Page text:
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How social media's algorithms worsen political polarization

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Election 2022 Misinformation Tech
Michael Dwyer
Associated Press
The Facebook logo is seen on a mobile phone, Oct. 14, 2022, in Boston. Social media platforms like Facebook, TikTok and Twitter say they're taking steps to prevent the spread of misinformation about voting and elections ahead of next month's midterm elections. Yet a look at some of the most popular platforms shows baseless claims about election fraud continue to flourish.

In Max Fisher's new book "The Chaos Machine," he examines how social media giants like Facebook and Twitter contributed to political divisions in modern America.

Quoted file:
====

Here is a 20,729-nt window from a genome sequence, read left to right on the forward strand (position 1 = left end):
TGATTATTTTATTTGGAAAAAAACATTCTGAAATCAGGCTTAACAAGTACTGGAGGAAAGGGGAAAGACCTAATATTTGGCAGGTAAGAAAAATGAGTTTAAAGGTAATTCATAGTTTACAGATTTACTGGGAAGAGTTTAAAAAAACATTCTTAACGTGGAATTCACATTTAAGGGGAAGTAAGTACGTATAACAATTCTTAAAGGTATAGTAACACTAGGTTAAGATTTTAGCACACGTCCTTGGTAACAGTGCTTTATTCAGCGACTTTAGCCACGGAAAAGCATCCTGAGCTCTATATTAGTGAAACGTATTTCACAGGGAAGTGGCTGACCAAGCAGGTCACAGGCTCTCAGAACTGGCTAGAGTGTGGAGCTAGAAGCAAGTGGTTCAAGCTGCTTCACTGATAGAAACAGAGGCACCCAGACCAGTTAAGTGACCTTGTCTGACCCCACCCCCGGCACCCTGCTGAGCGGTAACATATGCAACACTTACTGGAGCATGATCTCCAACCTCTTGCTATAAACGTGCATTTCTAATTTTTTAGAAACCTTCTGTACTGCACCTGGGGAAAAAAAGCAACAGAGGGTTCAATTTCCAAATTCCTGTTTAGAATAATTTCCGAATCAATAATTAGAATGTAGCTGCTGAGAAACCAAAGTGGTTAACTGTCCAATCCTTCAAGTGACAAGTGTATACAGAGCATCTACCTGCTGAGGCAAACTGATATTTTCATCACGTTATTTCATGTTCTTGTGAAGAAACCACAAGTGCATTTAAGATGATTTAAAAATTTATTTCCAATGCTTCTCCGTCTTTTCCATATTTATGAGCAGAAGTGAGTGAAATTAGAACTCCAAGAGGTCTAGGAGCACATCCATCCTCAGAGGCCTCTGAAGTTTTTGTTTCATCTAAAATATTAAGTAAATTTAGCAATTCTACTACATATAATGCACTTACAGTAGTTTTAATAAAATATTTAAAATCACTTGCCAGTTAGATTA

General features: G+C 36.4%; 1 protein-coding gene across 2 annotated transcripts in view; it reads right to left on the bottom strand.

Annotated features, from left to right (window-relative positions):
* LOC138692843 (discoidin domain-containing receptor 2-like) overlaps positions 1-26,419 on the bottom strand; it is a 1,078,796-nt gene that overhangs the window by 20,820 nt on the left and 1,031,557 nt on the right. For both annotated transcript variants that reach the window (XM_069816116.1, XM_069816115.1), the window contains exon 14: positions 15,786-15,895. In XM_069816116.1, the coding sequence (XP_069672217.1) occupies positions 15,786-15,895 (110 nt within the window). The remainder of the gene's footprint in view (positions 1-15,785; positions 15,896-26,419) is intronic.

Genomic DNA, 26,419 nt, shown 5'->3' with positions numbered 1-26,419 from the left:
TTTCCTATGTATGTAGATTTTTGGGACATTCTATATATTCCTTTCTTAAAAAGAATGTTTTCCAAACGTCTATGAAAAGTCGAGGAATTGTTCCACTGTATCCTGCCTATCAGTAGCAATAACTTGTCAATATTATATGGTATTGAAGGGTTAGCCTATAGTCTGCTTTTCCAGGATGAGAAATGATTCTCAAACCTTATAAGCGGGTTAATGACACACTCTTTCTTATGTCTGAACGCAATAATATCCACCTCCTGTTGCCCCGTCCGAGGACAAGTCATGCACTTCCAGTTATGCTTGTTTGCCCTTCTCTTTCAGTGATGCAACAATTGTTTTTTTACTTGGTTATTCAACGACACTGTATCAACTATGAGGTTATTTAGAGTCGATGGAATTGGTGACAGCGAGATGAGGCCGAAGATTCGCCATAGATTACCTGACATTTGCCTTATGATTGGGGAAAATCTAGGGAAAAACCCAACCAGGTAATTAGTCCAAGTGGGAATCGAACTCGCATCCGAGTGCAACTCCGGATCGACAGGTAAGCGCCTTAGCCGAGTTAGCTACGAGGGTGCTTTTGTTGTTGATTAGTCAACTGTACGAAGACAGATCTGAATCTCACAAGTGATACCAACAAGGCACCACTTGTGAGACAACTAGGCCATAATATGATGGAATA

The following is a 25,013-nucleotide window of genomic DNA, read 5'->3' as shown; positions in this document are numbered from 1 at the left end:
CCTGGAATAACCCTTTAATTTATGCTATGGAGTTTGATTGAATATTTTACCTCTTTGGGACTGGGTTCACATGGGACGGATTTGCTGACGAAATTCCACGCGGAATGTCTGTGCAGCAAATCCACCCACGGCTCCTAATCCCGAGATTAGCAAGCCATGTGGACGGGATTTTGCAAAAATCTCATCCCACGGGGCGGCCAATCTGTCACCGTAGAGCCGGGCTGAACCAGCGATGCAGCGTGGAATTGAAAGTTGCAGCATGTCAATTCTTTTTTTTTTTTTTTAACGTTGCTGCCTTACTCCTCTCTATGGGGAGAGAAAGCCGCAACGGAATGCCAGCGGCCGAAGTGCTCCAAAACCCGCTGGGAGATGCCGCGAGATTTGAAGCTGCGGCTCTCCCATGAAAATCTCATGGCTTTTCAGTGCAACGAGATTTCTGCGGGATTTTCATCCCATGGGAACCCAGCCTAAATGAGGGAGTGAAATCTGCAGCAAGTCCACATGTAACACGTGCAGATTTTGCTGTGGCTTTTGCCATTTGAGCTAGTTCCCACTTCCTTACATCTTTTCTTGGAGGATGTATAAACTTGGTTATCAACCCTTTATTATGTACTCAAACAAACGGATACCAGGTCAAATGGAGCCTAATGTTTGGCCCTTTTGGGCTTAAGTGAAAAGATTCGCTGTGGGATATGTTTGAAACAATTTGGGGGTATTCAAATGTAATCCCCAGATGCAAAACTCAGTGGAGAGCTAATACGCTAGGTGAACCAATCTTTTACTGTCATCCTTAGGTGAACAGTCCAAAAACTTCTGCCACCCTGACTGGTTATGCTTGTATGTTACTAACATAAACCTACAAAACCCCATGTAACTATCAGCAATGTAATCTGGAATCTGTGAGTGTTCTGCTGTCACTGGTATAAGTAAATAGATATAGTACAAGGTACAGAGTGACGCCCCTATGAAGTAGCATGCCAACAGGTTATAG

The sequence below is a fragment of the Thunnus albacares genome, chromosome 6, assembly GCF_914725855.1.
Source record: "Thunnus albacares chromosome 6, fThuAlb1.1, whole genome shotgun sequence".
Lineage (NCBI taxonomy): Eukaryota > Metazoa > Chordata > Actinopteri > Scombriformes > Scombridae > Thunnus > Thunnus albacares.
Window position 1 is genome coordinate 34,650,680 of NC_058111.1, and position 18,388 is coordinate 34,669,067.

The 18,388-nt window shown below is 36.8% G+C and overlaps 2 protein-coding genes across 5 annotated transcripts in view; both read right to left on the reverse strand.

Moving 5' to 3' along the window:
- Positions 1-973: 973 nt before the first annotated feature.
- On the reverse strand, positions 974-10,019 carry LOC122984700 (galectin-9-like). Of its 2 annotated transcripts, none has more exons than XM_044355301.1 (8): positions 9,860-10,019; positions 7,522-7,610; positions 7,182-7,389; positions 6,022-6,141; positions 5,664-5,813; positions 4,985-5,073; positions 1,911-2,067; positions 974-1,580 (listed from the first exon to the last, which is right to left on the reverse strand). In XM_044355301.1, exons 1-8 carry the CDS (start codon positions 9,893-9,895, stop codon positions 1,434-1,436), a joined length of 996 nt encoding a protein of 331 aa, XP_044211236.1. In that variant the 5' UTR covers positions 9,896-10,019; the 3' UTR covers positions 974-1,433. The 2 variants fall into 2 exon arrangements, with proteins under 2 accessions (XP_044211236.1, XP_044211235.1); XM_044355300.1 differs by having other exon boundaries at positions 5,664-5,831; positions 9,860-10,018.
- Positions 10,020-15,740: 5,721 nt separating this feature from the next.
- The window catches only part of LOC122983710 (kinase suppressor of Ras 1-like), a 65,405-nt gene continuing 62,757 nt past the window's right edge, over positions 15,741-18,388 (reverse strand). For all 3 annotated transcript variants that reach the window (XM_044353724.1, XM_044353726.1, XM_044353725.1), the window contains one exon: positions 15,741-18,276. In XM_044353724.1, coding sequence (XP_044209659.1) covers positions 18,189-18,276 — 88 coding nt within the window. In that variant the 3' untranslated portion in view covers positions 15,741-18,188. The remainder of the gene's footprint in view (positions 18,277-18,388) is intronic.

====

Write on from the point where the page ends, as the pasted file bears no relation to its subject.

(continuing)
Author Max Fisher says the core objective of social media companies today is to maximize user's time on sites so that they can sell as many ads as possible. He believes this comes at a clear cost.

"This is something that has proven so consistently harmful and so transformative in so many ways that there is a growing sense that that fundamentally has to be engineered out if we're ever going to have a healthier social fabric again," Fisher says.

Fisher joined KCUR's Up To Date to discuss his new book, "The Chaos Machine," and explain the ways in which social media prioritized profit and caused polarization.

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When I host Up To Date each morning at 9 a.m., my aim is to engage the community in conversations about the Kansas City area’s challenges, hopes and opportunities. I try to ask the questions that listeners want answered about the day’s most pressing issues and provide a place for residents to engage directly with newsmakers. My email is steve@kcur.org.
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